Oral nifedipine may decrease risk of neonatal death, persistent maternal hypertension, and maternal adverse events compared to IV labetalol in pregnant women with severe hypertension
Resident Focus - Volume 12, Issue 4
Hypertensive disorders of pregnancy include pre-eclampsia, eclampsia, gestational hypertension, and chronic hypertension. As a group, these disorders represent the second most common direct cause of maternal mortality in both developed countries (16% of all maternal deaths) and developing countries (9–25% of all maternal deaths) behind hemorrhage (Lancet. 2006;367(9516):1066). Options for first-line treatment of acute severe hypertension in pregnant women include labetalol (either IV bolus or continuous infusion), nifedipine (oral), hydralazine (IV bolus or continuous infusion), or methyldopa (oral) (ACOG Strong Recommendation, Moderate Evidence; Obstet Gynecol. 2013 Nov;122(5):1122). While hydralazine was historically the drug of choice for severe maternal hypertension, it has fallen out of favor due to evidence of increased maternal and fetal complications associated with its use (BMJ 2003;327:955; BMJ 1999;318:1332). Currently, the usage pattern among health care providers suggests a strong preference for labetalol in this setting. A recent Cochrane review of 35 randomized trials comparing different antihypertensive drugs showed that use of calcium channel blockers (nifedipine, isradipine) was associated with decreased persistent high blood pressure compared to hydralazine. However, there was insufficient data regarding the comparative effects of labetalol and nifedipine (Cochrane Database Syst Rev. 2013 Jul 31;(7):CD001449). This raises the question: despite the general tendency towards the use of labetalol for treatment of severe hypertension in pregnancy, is nifedipine a better choice?
A systematic review of 7 randomized trials compared oral nifedipine to IV labetalol in 363 pregnant women with severe hypertension in their second or third trimester of pregnancy. Dosing varied across trials for both medications, but most commonly women received nifedipine 50-90 mg or labetalol 220-300 mg. Primary maternal outcomes were persistent hypertension, maternal hypotension, and serious maternal morbidity. Primary perinatal outcomes included fetal heart rate abnormalities while on treatment, intrauterine fetal death and neonatal death.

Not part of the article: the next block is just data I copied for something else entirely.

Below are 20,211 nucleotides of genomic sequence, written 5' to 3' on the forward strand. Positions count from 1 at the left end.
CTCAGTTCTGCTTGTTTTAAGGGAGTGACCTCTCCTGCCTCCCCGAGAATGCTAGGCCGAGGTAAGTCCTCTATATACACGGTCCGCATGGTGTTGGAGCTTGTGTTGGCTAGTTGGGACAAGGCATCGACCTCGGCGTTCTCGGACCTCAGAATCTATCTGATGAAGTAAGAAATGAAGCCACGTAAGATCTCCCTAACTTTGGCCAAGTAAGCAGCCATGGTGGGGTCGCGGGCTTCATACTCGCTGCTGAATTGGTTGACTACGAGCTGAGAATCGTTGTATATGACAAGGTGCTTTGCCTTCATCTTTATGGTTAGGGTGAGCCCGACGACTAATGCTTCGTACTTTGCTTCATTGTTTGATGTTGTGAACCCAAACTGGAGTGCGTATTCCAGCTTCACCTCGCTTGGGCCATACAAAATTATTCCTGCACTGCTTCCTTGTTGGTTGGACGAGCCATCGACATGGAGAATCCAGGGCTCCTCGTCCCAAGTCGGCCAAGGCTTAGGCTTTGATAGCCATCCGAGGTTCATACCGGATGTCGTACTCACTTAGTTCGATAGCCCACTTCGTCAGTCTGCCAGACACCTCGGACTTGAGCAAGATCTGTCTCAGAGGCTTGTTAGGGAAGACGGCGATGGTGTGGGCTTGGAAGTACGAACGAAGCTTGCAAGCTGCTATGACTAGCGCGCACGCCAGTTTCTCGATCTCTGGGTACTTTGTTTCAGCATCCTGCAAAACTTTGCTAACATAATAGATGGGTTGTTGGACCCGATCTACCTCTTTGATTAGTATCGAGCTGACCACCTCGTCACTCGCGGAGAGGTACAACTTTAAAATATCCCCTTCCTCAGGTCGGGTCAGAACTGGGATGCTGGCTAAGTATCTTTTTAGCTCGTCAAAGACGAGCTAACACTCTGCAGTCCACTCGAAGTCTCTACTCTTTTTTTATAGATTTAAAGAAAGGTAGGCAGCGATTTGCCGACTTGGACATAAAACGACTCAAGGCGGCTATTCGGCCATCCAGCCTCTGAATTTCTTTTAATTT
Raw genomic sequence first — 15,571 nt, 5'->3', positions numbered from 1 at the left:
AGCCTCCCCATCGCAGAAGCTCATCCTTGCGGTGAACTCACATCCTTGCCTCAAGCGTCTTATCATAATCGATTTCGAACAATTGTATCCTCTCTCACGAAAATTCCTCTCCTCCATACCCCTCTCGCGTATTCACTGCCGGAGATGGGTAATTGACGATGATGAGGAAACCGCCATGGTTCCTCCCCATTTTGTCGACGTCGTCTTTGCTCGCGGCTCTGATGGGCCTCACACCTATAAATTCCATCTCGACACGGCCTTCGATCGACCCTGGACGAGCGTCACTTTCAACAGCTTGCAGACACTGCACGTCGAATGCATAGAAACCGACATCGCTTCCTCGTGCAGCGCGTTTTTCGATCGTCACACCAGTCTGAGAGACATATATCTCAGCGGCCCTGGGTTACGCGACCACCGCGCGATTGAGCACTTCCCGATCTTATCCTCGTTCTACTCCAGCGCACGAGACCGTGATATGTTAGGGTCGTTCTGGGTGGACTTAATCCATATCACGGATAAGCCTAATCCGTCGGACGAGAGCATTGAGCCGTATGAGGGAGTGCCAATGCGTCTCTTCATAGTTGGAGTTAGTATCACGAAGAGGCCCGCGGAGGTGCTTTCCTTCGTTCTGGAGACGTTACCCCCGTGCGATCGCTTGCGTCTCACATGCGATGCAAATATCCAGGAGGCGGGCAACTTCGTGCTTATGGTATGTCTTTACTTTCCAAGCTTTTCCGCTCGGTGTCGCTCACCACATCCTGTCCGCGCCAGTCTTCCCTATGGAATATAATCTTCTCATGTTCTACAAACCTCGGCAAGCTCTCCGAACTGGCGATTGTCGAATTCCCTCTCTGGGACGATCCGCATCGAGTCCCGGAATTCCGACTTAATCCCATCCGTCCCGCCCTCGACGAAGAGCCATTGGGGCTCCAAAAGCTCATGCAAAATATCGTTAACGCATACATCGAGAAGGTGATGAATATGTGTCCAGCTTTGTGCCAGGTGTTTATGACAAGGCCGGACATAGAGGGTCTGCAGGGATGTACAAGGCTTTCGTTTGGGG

Compared to IV labetalol, oral nifedipine was associated with a decreased risk of persistent maternal hypertension in analysis of all trials (risk ratio [RR] 0.42, 95% CI 0.18 – 0.96, NNT 16-313, with persistent maternal hypertension in 8% of the labetalol group). The wide confidence interval that approaches 1 includes the possibility of a clinically insignificant effect. Oral nifedipine was also associated with a decreased risk of neonatal death in analysis of 4 trials with 221 patients (RR 0.27, 95% CI 0.09 – 0.87, NNT 11-77, with neonatal death occurring in 10% of the labetalol group). Risk of maternal side effects was lower with oral nifedipine than with IV labetalol in analysis of 3 trials with 207 patients (RR 0.57, 95% CI 0.35-0.94, NNT 5-53 with maternal side effects in 32% of the labetalol group). There were no significant differences in the risk of other maternal or fetal and perinatal outcomes including maternal death, serious maternal morbidity, hypotension, cesarean section, intrauterine death, fetal heart rate abnormalities, low Apgar score, or neonatal intensive care unit admission.
The authors acknowledge that this study is limited by a low to moderate quality of evidence of the included studies and a small number of studies to date. These concerns limit the strength of the overall findings that oral nifedipine may decrease the risk of neonatal death and maternal side effects when compared to IV labetalol. Nifedipine does have low cost and ease of oral administration, and could be considered by clinicians for urgent control of severe hypertension in pregnancy, particularly in resource-limited settings.